If you’re struggling to make monthly debt payments on time or missing payments completely, you may be eligible to file for bankruptcy. However, there are many who consider bankruptcy to be a last-ditch effort to save their finances. Whether you’re ready to file for bankruptcy or want to try to work through your debts another way, the full bankruptcy process might still be in the cards. This is because it’s possible for your creditors to force you into an involuntary bankruptcy if your debts and properties fit certain criteria. If you’re pushed into an involuntary bankruptcy in Fairmont, MN, Behm Law Group, Ltd. can protect you and guide you throughout the process.
Bankruptcy law is designed to benefit both the consumer or business as well as the creditors involved in the highest capacity possible. You may not want to file for bankruptcy, but you might be forced to “choose” this process anyway if your creditors file an involuntary case against you.
The U.S. bankruptcy code protects creditors against negligent debtors by allowing them to file involuntary cases against those debtors, pushing them to file for Chapter 7 bankruptcy (Chapter 13 is not permitted in an involuntary case). When a debtor neglects their debts yet still maintains valuable assets, creditors can petition the courts to force that debtor into a liquidation bankruptcy process that’ll result in two things. First, creditors will gain some repayment from the liquidation of the debtor’s assets. Second, the debtor will receive discharges for the related debts. The majority of involuntary cases are filed against businesses rather than individuals, family farmers, or fishermen, but creditors can force individuals into bankruptcy if they owe significant debts and have adequate assets for creditors to benefit from in liquidation.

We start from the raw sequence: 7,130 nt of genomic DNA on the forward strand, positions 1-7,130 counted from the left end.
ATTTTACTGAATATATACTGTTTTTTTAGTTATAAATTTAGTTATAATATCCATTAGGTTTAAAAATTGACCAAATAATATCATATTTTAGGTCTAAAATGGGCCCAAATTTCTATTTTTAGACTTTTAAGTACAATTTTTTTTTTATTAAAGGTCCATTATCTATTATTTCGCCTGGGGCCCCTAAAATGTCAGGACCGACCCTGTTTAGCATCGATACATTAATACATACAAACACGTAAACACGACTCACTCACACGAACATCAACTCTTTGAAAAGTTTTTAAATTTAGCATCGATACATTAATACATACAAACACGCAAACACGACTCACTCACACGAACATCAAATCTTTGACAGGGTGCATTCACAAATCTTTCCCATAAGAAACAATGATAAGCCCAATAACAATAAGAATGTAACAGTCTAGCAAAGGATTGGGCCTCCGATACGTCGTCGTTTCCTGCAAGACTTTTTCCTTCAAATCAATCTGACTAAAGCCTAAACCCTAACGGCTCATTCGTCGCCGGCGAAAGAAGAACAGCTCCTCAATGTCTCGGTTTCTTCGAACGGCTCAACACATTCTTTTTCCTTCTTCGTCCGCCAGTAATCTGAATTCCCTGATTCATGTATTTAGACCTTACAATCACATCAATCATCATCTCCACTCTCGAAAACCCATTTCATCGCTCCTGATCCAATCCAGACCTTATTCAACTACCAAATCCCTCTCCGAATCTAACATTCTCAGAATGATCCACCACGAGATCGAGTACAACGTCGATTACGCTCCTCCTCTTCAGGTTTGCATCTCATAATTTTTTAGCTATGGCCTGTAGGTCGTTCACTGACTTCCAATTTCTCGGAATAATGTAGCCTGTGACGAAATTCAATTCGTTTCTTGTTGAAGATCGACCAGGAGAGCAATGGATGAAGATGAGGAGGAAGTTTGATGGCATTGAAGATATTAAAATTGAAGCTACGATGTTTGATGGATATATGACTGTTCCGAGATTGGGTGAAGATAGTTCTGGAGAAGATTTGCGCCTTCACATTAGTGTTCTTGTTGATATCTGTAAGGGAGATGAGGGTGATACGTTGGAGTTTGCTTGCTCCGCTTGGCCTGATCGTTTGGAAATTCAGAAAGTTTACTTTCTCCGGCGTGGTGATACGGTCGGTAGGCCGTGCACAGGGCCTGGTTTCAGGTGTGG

- One or more creditors must file a petition to set the ball rolling on an involuntary bankruptcy case.
- The debtor must respond to the petition within 20 days of receipt or the court will automatically force the debtor and creditors to start the involuntary bankruptcy process.
- If the debtor responds within 20 days, a hearing date will be established that’ll allow the debtor to defend themselves against the bankruptcy.
- If a debtor has more than 12 unsecured creditors, there must be a minimum of three creditors (with at least $15,775 owed to them in unsecured debt) participating in the petition for an involuntary bankruptcy.
- A single creditor can file an involuntary petition if the debtor owes them at least $15,775 and that debtor has under 12 unsecured creditors.
- Debts cannot be disputed or dependent on future legal decisions (e.g. lawsuit-related debts).
- Involuntary bankruptcies cannot be filed against family famers or fishermen, banks, insurance companies, credit unions, or non-profits.
If you’ve been avoiding debt payments for some time and are worried your creditors may try to file an involuntary case against you, contact Behm Law Group, Ltd. today at (507) 387-7200 to learn more about bankruptcy in Fairmont, MN.